The CEO of a Houston-area hospital system told CNBC on Monday that Texas' spike in coronavirus cases affects a greater number of people under the age of 50 than previously in the pandemic.
"We definitely see this affecting young people, and they get pretty sick," Houston Methodist CEO Dr. Marc Boom said on "Squawk Box." "So we really need everyone to do their thing."
About 60% of Covid-1
Previously, about 1 in 5 people on intensive care beds was under 50 years of age. Now, he said almost 1 in 3.
Boom's comments come as Texas and other states across the United States such as Arizona and California are experiencing a growth in Covid-19 cases and hospital admissions. Harris County, Texas, which includes much of Houston, went to a red alert last week.
Health officials have warned that a greater number of young people are getting sick, possibly as a result of going to bars and other similarly crowded venues that could open again after strict business restrictions.
Last week, in response to the increased cases, Texas Prime Minister Greg Abbott and Florida's Ron Ron DeSantis closed the bars in their respective states. California Gavin Newsom on Sunday took similar steps and shuttered bars in some of the state's counties, including Los Angeles.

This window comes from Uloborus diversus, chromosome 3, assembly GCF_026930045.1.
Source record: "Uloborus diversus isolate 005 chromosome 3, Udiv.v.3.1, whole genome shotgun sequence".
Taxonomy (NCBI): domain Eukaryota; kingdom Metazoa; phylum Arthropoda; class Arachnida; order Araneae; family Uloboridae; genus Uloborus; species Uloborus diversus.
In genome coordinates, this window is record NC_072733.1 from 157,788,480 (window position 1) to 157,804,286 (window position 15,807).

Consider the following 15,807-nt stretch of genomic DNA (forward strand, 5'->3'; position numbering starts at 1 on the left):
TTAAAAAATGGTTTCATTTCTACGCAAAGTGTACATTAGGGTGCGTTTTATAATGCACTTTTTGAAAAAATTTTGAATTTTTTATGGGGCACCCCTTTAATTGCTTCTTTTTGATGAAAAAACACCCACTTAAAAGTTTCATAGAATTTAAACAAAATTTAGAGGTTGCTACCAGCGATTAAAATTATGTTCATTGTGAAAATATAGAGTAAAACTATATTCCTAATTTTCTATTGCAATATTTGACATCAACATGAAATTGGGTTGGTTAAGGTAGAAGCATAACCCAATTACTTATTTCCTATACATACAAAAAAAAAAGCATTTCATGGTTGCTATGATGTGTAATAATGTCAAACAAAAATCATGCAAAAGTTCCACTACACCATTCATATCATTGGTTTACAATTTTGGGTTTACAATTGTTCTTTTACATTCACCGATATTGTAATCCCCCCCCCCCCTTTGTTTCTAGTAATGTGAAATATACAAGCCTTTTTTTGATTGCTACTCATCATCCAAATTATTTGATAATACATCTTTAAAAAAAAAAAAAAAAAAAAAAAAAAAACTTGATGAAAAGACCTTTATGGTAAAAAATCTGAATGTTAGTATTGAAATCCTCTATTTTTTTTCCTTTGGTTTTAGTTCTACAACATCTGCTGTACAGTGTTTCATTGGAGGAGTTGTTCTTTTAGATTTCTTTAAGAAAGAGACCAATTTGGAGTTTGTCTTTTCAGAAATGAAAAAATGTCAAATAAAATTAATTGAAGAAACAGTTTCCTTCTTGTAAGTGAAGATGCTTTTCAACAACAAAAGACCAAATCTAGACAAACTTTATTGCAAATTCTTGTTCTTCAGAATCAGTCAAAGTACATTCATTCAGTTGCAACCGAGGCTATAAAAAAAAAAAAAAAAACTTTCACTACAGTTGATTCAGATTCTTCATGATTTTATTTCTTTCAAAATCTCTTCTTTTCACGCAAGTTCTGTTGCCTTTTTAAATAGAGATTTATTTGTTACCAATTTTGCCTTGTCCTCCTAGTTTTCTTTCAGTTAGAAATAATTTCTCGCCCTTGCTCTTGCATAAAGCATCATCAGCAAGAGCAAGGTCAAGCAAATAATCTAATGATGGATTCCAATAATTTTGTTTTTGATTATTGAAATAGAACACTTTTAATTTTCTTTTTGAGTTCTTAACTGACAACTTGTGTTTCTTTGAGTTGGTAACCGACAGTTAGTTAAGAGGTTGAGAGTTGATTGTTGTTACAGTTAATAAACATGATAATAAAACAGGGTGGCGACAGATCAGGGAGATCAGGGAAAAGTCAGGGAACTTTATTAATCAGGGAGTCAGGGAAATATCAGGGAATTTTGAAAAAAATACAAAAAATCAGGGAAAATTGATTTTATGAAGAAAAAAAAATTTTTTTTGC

Adolescents are considered to have a lower risk of serious disease from Covid-19 compared to older adults and people with underlying medical conditions. But while the recent surge of the virus seems to hit younger adults more significantly, health experts warn that it could have broad consequences.
"The concern, however, is that you had so much community-level infection in these states now that it will eventually seep back into older populations that are more susceptible to the virus and that you will see rates of death rise again," Dr. Scott Gottlieb, a former Food and Drug Administration commissioner, told CNBC Friday.
Boom said that another difference among Covid-19 patients at Houston Methodist Hospital is that fewer need to go to an ICU bed. "Although we have about 200 more patients in the house, about double, we only have about three or four more people in the ICU, so that's encouraging."
According to Boom, Houston Methodist currently has the capacity to handle the Covid-19 outbreak, and reverts similar comments on CNBC Friday from Dr. David Callender, CEO of Memorial Hermann Health System in Houston.
However, the virus has not yet been contained in the Houston area, Boom emphasized, saying it is "spreading rapidly."
"We're fine with space. But of course, we have to get this virus under control, or it can't continue forever," he said.
Disclosure: Dr. Scott Gottlieb is a CNBC contributor to the boards of Pfizer and biotechnology company Illumina.